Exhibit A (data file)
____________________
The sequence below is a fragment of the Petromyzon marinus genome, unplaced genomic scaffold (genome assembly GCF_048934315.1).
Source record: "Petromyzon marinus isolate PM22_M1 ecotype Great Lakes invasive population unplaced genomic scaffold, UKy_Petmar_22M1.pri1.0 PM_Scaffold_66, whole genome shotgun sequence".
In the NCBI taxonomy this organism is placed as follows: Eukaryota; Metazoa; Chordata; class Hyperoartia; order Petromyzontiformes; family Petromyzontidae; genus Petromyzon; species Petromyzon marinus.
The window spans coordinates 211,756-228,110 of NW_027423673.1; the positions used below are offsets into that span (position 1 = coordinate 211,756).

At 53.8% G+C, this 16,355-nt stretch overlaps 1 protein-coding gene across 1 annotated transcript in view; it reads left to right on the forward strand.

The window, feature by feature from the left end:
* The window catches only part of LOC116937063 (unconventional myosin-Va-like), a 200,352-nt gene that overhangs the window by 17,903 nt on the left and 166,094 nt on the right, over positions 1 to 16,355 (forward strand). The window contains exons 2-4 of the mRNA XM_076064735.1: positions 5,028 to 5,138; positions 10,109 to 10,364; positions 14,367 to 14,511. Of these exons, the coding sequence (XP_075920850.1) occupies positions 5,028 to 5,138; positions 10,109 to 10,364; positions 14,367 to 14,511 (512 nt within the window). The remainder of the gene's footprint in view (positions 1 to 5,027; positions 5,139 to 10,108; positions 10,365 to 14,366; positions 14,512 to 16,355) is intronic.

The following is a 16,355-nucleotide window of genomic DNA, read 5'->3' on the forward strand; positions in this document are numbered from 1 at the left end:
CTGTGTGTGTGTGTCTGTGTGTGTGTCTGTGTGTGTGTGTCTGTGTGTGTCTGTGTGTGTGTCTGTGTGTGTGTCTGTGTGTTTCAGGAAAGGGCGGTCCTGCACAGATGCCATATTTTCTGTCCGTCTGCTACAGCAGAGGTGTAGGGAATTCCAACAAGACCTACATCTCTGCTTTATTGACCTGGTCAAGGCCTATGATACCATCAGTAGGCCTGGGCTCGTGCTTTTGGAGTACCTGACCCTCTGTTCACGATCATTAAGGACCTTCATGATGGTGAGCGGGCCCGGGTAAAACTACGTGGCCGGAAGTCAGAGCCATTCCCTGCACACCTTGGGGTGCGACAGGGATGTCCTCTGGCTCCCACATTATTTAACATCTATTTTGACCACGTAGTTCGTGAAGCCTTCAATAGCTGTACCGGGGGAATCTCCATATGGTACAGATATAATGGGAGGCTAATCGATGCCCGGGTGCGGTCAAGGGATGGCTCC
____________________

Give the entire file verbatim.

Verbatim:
The sequence below is a fragment of the Petromyzon marinus genome, unplaced genomic scaffold (genome assembly GCF_048934315.1).
Source record: "Petromyzon marinus isolate PM22_M1 ecotype Great Lakes invasive population unplaced genomic scaffold, UKy_Petmar_22M1.pri1.0 PM_Scaffold_66, whole genome shotgun sequence".
In the NCBI taxonomy this organism is placed as follows: Eukaryota; Metazoa; Chordata; class Hyperoartia; order Petromyzontiformes; family Petromyzontidae; genus Petromyzon; species Petromyzon marinus.
The window spans coordinates 211,756-228,110 of NW_027423673.1; the positions used below are offsets into that span (position 1 = coordinate 211,756).

At 53.8% G+C, this 16,355-nt stretch overlaps 1 protein-coding gene across 1 annotated transcript in view; it reads left to right on the forward strand.

The window, feature by feature from the left end:
* The window catches only part of LOC116937063 (unconventional myosin-Va-like), a 200,352-nt gene that overhangs the window by 17,903 nt on the left and 166,094 nt on the right, over positions 1 to 16,355 (forward strand). The window contains exons 2-4 of the mRNA XM_076064735.1: positions 5,028 to 5,138; positions 10,109 to 10,364; positions 14,367 to 14,511. Of these exons, the coding sequence (XP_075920850.1) occupies positions 5,028 to 5,138; positions 10,109 to 10,364; positions 14,367 to 14,511 (512 nt within the window). The remainder of the gene's footprint in view (positions 1 to 5,027; positions 5,139 to 10,108; positions 10,365 to 14,366; positions 14,512 to 16,355) is intronic.

The following is a 16,355-nucleotide window of genomic DNA, read 5'->3' on the forward strand; positions in this document are numbered from 1 at the left end:
CTGTGTGTGTGTGTCTGTGTGTGTGTCTGTGTGTGTGTGTCTGTGTGTGTCTGTGTGTGTGTCTGTGTGTGTGTCTGTGTGTTTCAGGAAAGGGCGGTCCTGCACAGATGCCATATTTTCTGTCCGTCTGCTACAGCAGAGGTGTAGGGAATTCCAACAAGACCTACATCTCTGCTTTATTGACCTGGTCAAGGCCTATGATACCATCAGTAGGCCTGGGCTCGTGCTTTTGGAGTACCTGACCCTCTGTTCACGATCATTAAGGACCTTCATGATGGTGAGCGGGCCCGGGTAAAACTACGTGGCCGGAAGTCAGAGCCATTCCCTGCACACCTTGGGGTGCGACAGGGATGTCCTCTGGCTCCCACATTATTTAACATCTATTTTGACCACGTAGTTCGTGAAGCCTTCAATAGCTGTACCGGGGGAATCTCCATATGGTACAGATATAATGGGAGGCTAATCGATGCCCGGGTGCGGTCAAGGGATGGCTCC